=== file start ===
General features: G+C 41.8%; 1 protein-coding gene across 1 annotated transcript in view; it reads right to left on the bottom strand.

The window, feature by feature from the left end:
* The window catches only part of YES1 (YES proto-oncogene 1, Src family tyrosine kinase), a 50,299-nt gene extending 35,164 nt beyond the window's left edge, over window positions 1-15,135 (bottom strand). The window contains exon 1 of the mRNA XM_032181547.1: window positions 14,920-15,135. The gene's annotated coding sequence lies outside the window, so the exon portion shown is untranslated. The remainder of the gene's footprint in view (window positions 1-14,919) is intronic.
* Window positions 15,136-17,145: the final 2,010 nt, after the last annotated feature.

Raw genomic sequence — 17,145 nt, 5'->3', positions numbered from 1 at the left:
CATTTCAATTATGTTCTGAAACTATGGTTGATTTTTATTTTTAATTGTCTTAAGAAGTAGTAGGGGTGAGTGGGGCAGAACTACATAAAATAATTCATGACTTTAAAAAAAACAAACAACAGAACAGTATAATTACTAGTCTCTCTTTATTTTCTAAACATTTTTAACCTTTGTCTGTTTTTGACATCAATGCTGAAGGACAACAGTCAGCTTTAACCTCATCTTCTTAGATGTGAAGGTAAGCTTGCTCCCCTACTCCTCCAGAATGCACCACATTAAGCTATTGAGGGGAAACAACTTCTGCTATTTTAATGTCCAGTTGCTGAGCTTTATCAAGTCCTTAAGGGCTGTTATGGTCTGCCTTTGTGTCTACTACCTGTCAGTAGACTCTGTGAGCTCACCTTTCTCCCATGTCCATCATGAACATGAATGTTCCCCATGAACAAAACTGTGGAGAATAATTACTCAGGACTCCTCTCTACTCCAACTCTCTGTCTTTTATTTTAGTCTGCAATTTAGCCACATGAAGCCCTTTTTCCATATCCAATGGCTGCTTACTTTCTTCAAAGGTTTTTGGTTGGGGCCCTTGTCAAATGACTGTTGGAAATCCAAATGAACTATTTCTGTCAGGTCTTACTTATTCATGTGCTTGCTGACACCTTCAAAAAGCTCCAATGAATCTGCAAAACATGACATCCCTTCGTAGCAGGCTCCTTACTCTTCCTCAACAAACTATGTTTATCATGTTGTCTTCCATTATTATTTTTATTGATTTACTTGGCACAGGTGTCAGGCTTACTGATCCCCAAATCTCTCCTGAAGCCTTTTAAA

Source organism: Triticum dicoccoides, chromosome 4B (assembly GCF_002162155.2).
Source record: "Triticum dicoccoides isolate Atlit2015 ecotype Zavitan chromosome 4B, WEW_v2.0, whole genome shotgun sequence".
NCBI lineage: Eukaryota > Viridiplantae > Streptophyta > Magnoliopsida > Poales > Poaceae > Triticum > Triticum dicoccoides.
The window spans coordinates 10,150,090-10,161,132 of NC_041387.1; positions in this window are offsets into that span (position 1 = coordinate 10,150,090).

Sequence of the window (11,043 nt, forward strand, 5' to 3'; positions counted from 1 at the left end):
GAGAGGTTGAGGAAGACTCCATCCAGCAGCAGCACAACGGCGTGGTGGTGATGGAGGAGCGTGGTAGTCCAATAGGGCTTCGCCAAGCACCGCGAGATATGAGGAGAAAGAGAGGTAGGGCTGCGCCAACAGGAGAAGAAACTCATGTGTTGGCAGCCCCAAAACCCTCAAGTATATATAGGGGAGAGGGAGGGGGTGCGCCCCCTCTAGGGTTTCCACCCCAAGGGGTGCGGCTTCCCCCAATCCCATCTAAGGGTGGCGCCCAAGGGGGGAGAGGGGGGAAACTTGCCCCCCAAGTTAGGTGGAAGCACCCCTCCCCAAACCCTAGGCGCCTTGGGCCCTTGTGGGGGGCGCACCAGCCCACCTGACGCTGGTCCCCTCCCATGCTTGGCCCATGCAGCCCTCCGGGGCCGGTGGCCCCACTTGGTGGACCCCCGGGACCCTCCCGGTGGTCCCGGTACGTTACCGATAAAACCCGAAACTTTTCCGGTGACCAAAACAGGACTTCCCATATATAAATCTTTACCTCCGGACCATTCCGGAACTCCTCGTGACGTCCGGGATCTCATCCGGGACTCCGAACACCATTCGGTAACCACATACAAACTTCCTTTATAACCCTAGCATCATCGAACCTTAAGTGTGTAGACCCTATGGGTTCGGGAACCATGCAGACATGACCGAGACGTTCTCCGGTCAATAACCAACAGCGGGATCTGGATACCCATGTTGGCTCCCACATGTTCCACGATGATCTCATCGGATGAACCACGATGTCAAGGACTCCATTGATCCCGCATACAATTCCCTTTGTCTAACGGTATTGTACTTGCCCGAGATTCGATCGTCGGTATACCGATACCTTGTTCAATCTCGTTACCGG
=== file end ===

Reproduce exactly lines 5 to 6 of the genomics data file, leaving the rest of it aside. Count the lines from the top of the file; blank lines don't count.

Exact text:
Raw genomic sequence — 17,145 nt, 5'->3', positions numbered from 1 at the left:
CATTTCAATTATGTTCTGAAACTATGGTTGATTTTTATTTTTAATTGTCTTAAGAAGTAGTAGGGGTGAGTGGGGCAGAACTACATAAAATAATTCATGACTTTAAAAAAAACAAACAACAGAACAGTATAATTACTAGTCTCTCTTTATTTTCTAAACATTTTTAACCTTTGTCTGTTTTTGACATCAATGCTGAAGGACAACAGTCAGCTTTAACCTCATCTTCTTAGATGTGAAGGTAAGCTTGCTCCCCTACTCCTCCAGAATGCACCACATTAAGCTATTGAGGGGAAACAACTTCTGCTATTTTAATGTCCAGTTGCTGAGCTTTATCAAGTCCTTAAGGGCTGTTATGGTCTGCCTTTGTGTCTACTACCTGTCAGTAGACTCTGTGAGCTCACCTTTCTCCCATGTCCATCATGAACATGAATGTTCCCCATGAACAAAACTGTGGAGAATAATTACTCAGGACTCCTCTCTACTCCAACTCTCTGTCTTTTATTTTAGTCTGCAATTTAGCCACATGAAGCCCTTTTTCCATATCCAATGGCTGCTTACTTTCTTCAAAGGTTTTTGGTTGGGGCCCTTGTCAAATGACTGTTGGAAATCCAAATGAACTATTTCTGTCAGGTCTTACTTATTCATGTGCTTGCTGACACCTTCAAAAAGCTCCAATGAATCTGCAAAACATGACATCCCTTCGTAGCAGGCTCCTTACTCTTCCTCAACAAACTATGTTTATCATGTTGTCTTCCATTATTATTTTTATTGATTTACTTGGCACAGGTGTCAGGCTTACTGATCCCCAAATCTCTCCTGAAGCCTTTTAAA